Some money would be set aside for historic Japantown renovations, as well.

If our downtown dies … (it) reflects in all sorts of ways our local economy, for attracting new businesses (and) high-paying jobs.

–Salt Lake City Councilman Alejandro Puy

But the plan also generated all sorts of reactions for and against it at a pair of public hearings in May and June that drew over 100 comments. While several downtown business leaders spoke in favor of the plan — saying it could provide a “shot in the arm” for business in the district — many residents also spoke out in opposition.

Some called it a “boondoggle,” while others questioned why a billionaire needs taxpayer money to complete the project. Even on Tuesday, a group called Americans for Prosperity-Utah staged a small protest outside of the Salt Lake City-County Building before the meeting.

“This is not the role of government to raise the taxes on (Salt Lake City) taxpayers to then subsidize the expensive hobbies of someone else,” said Kevin Greene, who helped organize the protest.

Salt Lake City Council members discuss a partnership agreement with Smith Entertainment Group during a formal meeting in Salt Lake City Tuesday evening.
Salt Lake City Council members discuss a partnership agreement with Smith Entertainment Group during a formal meeting in Salt Lake City Tuesday evening. (Photo: Carter Williams,

City Council members recalled “countless hours” of meetings and debates over the agreement terms, before Tuesday’s vote. Councilman Alejandro Puy added there were some difficult conversations during that time, including measures that exempt groceries from any potential sales tax increases.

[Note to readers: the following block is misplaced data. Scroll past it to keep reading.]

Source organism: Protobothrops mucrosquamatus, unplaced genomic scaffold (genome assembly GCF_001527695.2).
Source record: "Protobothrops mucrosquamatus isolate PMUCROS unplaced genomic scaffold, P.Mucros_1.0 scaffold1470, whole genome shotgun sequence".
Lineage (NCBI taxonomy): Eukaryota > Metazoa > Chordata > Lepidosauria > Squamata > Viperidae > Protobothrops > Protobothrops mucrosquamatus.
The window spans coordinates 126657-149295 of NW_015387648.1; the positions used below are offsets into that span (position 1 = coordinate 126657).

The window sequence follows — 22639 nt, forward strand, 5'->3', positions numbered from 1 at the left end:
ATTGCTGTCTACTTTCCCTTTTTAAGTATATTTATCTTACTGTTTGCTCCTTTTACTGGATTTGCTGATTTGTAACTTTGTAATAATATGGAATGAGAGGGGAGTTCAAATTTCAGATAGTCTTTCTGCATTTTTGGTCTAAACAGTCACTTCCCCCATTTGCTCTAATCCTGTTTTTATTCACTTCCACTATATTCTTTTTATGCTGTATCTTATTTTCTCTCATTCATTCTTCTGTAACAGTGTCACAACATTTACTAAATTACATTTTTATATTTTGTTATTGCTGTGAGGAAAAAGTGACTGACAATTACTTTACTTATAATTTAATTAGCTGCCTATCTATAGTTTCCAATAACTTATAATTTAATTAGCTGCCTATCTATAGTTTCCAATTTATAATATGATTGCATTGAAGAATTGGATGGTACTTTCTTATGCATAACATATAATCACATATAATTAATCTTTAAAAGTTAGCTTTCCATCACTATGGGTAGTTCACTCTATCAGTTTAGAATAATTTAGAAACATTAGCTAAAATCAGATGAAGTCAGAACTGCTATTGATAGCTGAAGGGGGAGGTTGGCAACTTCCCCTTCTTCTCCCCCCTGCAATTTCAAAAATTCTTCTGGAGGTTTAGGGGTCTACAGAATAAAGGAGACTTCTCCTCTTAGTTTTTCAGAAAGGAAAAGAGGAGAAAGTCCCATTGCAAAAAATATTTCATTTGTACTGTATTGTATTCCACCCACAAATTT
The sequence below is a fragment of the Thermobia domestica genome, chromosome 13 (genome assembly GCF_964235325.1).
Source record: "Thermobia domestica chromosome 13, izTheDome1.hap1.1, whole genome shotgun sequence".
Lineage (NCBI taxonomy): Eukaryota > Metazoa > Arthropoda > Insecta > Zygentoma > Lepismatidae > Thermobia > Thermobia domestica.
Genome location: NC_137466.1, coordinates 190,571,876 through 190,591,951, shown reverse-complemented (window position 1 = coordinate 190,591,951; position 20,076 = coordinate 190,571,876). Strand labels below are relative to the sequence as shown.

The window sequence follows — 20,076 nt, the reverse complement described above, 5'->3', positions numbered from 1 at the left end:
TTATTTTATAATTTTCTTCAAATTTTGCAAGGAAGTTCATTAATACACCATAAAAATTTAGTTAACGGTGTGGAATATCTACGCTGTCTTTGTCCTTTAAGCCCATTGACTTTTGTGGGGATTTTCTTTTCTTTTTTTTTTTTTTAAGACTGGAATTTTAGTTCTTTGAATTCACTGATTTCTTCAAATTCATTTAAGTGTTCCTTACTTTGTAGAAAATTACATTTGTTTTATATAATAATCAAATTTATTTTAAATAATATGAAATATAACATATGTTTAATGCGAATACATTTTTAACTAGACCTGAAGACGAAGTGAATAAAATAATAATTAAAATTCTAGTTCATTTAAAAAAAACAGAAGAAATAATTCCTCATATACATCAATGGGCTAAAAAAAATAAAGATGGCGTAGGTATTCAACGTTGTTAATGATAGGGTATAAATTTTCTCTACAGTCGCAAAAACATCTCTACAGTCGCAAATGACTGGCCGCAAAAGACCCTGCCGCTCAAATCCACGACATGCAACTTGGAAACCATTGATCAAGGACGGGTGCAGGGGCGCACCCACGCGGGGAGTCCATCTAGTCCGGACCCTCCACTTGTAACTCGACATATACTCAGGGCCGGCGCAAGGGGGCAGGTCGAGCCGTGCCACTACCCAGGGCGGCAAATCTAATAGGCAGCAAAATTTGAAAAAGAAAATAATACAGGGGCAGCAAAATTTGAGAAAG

In the end, Puy said his colleagues agreed that the idea of revamping downtown, including the potential to reopen 100 South that remains covered up by the Salt Palace Convention Center, was too good to pass up. It’s these types of changes that city officials believe could help the city’s plan work, while other stadium deals have faltered.

“The success of downtown is the success of every district in the city,” he said. “If our downtown dies … (it) reflects in all sorts of ways our local economy, for attracting new businesses (and) high-paying jobs.”

The next steps

The district process is far from over even with Tuesday’s vote.

Salt Lake County properties including the Salt Palace, Abravanel Hall and Utah Museum of Contemporary Art are not included in the agreement. The fate of those properties will be determined by separate agreements between the county and Smith Entertainment Group. County leaders have said they’d like to preserve Abravanel Hall, but it appears the museum could be torn down and rebuilt.

The agreement partially hinges on Smith Entertainment Group securing a lease with the county by mid-2025.

Meanwhile, Mendenhall said she believes the agreement will be submitted to the state’s Revitalization Zone Committee for review on Wednesday. That will trigger a 30-day period where the committee will vote to either accept it or reject it, providing Salt Lake City and Smith notes on what it would like changed.

City leaders were informed the committee is aware of the agreement document, but they don’t know what direction the committee could be leaning in.

As that takes place, some other items remain in front of the Salt Lake City Council. The council is slated to hold a public hearing on Aug. 13 over the proposed zoning amendments tied to the project, which could open the door for buildings as tall as 600 feet in height. It’s unclear when it will vote on the proposal or the 0.5% sales tax increase.

“There is a lot of work to do,” Mendenhall said. “We’ll keep working together.”

Contributing: Mike Headrick